Sunday, January 22, 2012

jeremy adelman on hirschman

Hirschman's "Rival Views" is a fascinating look at the
origins of moral and political critiques of capitalism
The following excerpt is from a "flavor essay", so to speak, of a forthcoming biography (by Jeremy Adelman) of one of the most interesting and important thinkers in institutional economics and political economy of the last century: Albert O. Hirschman. Hirschman is perhaps most popular for Exit, Voice, and Loyalty, which is a highly original discussion of how individuals behave in political and economic relationships. The following excerpts is from his early years at the Institute for Advanced Study at Princeton, in the 1970s. A very interesting story indeed:

Several weeks later, [Hirschman] walked before the podium in Dodds Auditorium at Princeton University to deliver the Janeway Lectures to large crowds of students and faculty on the theme of “Private and Public Happiness: Pursuits and Disappointments.” For Hirschman there was no basic choice between the two types of happiness; it was not “or” that conjoined public to private. If there was a choice, the point of the lectures was to argue that people were always choosing depending on their moods and inclinations, and it was this activity that Hirschman wanted to draw out. Hirschman’s Janeway Lectures addressed experiences and emotional responses to them—anger at educational institutions, self-incrimination for buying a large house and regretting it (“buyer’s remorse”), and the ever disappointing “driving experience,” which, far from yielding to the lyrical joy ride, more often plunged the BMW-driving pleasure-seeker into traffic jams and car payments. Pursuits of happiness wherever it was being dispensed left trails of disappointment.
In contrast to Olson’s “logic,” Hirschman presented a “dialectic” that unfolds within the self, a self comprised of a complex amalgam of drives. Hirschman’s pendular dialectic was the theme of Shifting Involvements: Private Interest and Public Action (Princeton University Press, 1982), in which he stuck his neck out to formulate an alternative to the gathering political and intellectual orthodoxy. “I have rarely felt so uncertain about a product of mine,” he told his daughter Katia. “Perhaps this is because, as I say in the preface, what I have written is less a work of social science, than the conceptual outline of one or several novels.” Indeed, the preface suggests that there is much more of Hirschman’s personal philosophy and life story stirred into the prose. It threatened to become a bildungsroman “with, as always in novels, a number of autobiographical touches mixed in here and there.”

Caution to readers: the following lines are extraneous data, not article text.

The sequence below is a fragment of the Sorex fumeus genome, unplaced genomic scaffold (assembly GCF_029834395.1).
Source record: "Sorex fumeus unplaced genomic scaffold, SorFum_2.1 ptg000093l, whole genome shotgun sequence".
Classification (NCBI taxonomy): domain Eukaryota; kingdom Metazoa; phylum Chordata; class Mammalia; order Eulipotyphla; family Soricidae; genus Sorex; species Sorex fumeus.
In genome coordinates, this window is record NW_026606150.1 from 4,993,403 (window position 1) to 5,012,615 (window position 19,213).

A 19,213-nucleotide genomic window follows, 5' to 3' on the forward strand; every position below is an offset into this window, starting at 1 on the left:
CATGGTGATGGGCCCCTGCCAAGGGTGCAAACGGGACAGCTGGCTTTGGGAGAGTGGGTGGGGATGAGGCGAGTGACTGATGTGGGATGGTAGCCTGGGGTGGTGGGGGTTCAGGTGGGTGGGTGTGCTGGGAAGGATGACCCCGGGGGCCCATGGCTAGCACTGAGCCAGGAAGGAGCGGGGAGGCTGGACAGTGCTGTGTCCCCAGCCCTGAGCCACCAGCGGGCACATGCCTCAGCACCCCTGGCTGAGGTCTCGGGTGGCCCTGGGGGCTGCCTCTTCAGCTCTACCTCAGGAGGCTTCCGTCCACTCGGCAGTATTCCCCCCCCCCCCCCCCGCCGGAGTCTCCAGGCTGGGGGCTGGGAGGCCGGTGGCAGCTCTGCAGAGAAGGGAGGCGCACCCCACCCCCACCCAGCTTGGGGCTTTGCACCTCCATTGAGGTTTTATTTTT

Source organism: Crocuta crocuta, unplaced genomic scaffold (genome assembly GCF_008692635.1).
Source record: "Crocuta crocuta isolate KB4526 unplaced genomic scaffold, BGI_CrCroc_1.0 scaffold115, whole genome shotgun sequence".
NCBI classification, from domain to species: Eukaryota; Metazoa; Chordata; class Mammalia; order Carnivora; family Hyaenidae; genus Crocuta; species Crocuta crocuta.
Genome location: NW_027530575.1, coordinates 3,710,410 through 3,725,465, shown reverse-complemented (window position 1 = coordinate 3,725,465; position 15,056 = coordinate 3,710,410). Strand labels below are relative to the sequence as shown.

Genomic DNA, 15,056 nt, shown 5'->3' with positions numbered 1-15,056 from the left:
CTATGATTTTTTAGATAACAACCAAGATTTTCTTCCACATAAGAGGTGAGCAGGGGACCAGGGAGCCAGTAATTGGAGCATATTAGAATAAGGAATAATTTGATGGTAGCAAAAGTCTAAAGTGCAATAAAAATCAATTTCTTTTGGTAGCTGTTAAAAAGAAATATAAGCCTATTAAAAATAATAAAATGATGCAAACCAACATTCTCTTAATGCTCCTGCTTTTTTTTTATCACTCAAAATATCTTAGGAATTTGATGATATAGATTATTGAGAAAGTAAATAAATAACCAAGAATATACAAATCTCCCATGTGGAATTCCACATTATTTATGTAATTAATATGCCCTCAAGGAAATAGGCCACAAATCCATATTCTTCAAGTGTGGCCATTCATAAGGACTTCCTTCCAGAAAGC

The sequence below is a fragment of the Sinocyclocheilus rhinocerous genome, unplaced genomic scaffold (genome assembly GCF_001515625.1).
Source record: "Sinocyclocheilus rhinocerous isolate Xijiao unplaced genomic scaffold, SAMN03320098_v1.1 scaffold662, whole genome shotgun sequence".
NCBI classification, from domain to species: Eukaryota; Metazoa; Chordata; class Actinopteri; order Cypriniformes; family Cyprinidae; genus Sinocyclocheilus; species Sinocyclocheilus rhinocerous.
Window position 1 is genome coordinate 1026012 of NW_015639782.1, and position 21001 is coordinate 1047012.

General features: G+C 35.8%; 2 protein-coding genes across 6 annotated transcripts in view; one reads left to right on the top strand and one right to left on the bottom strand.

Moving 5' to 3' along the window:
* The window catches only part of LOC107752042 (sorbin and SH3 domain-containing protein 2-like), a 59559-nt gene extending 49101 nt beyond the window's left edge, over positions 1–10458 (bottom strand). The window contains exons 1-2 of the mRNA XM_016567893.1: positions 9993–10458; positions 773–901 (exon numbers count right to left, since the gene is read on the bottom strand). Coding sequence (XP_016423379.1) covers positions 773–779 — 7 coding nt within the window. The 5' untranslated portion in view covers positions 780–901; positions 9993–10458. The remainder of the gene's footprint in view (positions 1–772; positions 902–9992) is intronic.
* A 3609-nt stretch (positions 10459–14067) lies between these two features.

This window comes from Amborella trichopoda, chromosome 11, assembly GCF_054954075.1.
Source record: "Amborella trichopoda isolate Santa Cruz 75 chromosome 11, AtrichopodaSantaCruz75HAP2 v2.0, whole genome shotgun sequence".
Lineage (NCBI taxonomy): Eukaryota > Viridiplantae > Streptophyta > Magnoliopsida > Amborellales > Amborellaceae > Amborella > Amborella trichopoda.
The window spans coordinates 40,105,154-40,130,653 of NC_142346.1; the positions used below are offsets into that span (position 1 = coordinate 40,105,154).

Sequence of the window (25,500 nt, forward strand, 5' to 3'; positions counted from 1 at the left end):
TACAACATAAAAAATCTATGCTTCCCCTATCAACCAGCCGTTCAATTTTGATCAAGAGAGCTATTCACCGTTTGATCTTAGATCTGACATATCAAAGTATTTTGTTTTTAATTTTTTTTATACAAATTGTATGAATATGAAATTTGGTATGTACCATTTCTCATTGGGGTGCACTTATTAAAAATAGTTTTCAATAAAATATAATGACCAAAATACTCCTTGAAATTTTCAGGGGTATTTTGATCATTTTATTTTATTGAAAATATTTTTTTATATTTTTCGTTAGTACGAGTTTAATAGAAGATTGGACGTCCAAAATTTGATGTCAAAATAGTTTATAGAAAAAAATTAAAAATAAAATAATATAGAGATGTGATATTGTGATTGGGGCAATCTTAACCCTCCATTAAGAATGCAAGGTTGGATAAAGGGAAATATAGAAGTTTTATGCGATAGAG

If there were autobiographical touches, they were not so easy to see. Certainly, no reviewer picked them out, though many did pick on the book as a disappointing one. Compared to earlier books this one was a flop. Nowadays, it is often overshadowed. But one might read Shifting Involvements as a resistance against ideas of triumphalism of any one side and defeatism of any other. To both he insisted there was always more choice, there were always more possibilities, always hope.
More at the Institute for Advanced Study website here.

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